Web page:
Workshop Proceedings

Day 1: Regional Workshop on Access to Justice

July 2019 will see government representatives, civil society organizations and activists working on access to justice engage with the High Level Political Forum (HLPF) of the United Nations as they meet in New York to discuss what countries have done to advance SDGs as they reflect on the Voluntary National Reviews (VNRs) of countries. This year, the spotlight is on issues on Access to Justice. In preparation for this meeting, a consortium of African and Asian Civil Society Organisations and government champions are meeting at a regional workshop in Johannesburg to map out strategies for Africa’s and Asia’s visibility and representation at the HLPF.

The first day of the regional workshop kicked off with welcoming remarks by representatives of the organisers- the African Centre of Excellence for Access to Justice (ACE-AJ) and the Dullah Omar Institute (DOI).

Deputy Minister of Justice, Hon John Jeffery

A keynote address was delivered by the Deputy Minister of Justice, Hon John Jeffery. His keynote address emphasised the importance for governments to continue to form partnerships especially with civil society, in the fulfilment of the SDGs. He stressed that at the heart of SDGs lies human rights, and human rights and access to justice are priority for the fulfilment of SDGs. In closing he reiterated that an active citizenry promotes human rights and fulfilling human rights remained the responsibility of all.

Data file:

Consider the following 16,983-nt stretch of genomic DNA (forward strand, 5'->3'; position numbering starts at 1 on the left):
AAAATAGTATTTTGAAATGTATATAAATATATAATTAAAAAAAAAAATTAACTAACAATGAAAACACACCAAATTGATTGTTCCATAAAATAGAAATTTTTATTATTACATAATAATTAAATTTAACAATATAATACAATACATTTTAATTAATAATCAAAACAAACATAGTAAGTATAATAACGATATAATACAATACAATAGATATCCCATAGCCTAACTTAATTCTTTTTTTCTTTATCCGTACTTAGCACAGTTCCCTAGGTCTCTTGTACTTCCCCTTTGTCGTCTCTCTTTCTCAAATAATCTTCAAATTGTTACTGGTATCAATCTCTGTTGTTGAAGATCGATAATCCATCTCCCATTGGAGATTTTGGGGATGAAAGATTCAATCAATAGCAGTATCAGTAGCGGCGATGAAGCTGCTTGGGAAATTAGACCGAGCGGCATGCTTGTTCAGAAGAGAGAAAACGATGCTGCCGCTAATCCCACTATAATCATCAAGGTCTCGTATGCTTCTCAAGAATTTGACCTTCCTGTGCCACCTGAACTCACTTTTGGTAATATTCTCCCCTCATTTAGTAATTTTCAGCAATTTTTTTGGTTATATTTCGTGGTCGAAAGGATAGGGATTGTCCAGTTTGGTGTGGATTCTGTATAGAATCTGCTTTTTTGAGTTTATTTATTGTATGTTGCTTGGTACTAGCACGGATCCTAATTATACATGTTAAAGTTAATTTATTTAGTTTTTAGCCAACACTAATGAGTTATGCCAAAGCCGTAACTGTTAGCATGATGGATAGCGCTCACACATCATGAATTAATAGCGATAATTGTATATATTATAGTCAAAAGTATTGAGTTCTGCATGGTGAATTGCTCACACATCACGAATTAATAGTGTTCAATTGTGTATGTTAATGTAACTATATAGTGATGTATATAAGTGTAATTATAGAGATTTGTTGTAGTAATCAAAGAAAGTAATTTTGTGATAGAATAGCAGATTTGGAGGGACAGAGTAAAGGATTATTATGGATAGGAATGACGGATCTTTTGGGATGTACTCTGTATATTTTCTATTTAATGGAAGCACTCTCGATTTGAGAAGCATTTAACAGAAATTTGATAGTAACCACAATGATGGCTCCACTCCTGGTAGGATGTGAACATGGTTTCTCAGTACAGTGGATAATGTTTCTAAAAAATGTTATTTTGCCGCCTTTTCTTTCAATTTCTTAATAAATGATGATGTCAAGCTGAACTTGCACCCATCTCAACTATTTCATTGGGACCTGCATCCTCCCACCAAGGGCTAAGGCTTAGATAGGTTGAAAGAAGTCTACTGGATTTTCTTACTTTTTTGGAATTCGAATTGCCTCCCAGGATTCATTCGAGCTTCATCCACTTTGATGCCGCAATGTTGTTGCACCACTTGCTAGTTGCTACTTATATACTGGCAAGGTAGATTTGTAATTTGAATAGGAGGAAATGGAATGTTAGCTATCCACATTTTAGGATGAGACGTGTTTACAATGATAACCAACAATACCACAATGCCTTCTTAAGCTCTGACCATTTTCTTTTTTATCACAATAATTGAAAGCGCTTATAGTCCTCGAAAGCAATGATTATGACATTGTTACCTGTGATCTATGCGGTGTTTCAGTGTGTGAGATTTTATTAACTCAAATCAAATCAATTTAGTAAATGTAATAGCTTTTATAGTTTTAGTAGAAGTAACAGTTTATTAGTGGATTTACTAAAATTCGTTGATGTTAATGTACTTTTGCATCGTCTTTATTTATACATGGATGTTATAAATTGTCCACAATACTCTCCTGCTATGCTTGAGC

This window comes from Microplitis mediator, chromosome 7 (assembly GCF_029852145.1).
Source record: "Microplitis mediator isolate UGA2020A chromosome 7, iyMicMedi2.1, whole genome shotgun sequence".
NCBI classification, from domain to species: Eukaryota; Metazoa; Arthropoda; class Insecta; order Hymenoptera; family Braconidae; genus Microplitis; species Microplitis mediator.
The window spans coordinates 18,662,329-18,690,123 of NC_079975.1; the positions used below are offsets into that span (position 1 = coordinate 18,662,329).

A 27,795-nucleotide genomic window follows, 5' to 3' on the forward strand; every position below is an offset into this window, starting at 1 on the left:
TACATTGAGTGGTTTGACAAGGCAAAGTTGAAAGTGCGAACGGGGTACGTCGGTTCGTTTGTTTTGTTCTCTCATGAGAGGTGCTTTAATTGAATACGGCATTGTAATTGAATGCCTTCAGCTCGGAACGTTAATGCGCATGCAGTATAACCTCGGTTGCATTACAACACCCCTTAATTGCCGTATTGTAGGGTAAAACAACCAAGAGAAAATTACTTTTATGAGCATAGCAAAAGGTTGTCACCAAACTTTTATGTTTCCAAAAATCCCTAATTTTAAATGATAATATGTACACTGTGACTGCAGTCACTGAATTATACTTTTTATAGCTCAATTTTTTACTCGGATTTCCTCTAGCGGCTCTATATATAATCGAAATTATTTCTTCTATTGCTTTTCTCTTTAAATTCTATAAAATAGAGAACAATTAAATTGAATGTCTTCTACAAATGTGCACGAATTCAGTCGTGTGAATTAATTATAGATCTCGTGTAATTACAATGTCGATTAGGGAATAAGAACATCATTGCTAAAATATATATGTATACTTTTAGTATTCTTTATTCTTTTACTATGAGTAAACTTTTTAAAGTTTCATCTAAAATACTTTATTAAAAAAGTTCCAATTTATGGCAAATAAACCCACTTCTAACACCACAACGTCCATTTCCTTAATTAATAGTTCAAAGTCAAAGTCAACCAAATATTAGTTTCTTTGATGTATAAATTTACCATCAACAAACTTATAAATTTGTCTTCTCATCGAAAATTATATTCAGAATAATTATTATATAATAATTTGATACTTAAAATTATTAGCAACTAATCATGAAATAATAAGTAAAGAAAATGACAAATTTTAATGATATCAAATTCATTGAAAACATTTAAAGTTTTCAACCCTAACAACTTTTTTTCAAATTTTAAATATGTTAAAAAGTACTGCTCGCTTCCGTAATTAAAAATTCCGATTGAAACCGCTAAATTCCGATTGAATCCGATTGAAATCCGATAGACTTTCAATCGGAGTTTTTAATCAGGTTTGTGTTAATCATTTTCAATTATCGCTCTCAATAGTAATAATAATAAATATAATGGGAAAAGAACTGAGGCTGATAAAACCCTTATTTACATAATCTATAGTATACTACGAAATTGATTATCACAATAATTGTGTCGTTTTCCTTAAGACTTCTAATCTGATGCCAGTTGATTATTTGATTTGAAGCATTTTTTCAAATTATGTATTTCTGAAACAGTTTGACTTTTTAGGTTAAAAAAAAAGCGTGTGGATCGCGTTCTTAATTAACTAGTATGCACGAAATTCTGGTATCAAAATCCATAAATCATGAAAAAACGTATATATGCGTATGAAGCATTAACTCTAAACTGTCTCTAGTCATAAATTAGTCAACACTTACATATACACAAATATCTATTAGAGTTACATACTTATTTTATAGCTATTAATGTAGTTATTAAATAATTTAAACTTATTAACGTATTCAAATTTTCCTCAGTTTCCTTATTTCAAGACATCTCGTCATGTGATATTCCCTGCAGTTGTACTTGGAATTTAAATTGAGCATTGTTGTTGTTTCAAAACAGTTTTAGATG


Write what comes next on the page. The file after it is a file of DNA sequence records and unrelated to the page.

Lorenzo Wakefield, Mott Foundation

Lorenzo Wakefield from the Mott Foundation stressed the important role community paralegals play in advancing justice and the need for more active engagement by African Civil Society during the HLPF.

Sumaiya Islam, Open Society Justice Initiative

Sumaiya Islam from the Open Society Justice Initiative highlighted that although much progress has been made on the ground since the adoption of the SDGs, more needed to be done to create an enabling policy environment within which independent community justice services providers feel recognized, supported and encouraged. She also urged the UN to adopt a global civil justice indicator and strengthen public financing for access to justice initiatives.